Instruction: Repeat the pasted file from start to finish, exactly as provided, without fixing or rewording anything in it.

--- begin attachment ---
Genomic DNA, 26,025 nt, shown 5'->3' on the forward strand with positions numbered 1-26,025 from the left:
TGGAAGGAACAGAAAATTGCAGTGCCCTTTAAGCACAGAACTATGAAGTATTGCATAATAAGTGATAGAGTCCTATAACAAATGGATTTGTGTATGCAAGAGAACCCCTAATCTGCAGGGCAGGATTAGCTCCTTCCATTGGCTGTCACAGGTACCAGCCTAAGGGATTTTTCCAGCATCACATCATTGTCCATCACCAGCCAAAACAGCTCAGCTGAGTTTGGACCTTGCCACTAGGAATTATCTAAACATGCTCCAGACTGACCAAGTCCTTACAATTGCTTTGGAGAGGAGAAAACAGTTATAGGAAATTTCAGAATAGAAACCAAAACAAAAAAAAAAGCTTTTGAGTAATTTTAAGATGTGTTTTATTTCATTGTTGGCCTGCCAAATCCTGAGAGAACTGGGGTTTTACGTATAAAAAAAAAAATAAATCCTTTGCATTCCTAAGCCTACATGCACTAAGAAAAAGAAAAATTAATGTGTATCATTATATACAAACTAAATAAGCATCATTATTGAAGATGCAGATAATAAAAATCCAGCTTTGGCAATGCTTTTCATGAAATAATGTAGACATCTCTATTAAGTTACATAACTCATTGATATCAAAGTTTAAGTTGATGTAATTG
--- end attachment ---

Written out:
Genomic DNA, 26,025 nt, shown 5'->3' on the forward strand with positions numbered 1-26,025 from the left:
TGGAAGGAACAGAAAATTGCAGTGCCCTTTAAGCACAGAACTATGAAGTATTGCATAATAAGTGATAGAGTCCTATAACAAATGGATTTGTGTATGCAAGAGAACCCCTAATCTGCAGGGCAGGATTAGCTCCTTCCATTGGCTGTCACAGGTACCAGCCTAAGGGATTTTTCCAGCATCACATCATTGTCCATCACCAGCCAAAACAGCTCAGCTGAGTTTGGACCTTGCCACTAGGAATTATCTAAACATGCTCCAGACTGACCAAGTCCTTACAATTGCTTTGGAGAGGAGAAAACAGTTATAGGAAATTTCAGAATAGAAACCAAAACAAAAAAAAAAGCTTTTGAGTAATTTTAAGATGTGTTTTATTTCATTGTTGGCCTGCCAAATCCTGAGAGAACTGGGGTTTTACGTATAAAAAAAAAAATAAATCCTTTGCATTCCTAAGCCTACATGCACTAAGAAAAAGAAAAATTAATGTGTATCATTATATACAAACTAAATAAGCATCATTATTGAAGATGCAGATAATAAAAATCCAGCTTTGGCAATGCTTTTCATGAAATAATGTAGACATCTCTATTAAGTTACATAACTCATTGATATCAAAGTTTAAGTTGATGTAATTG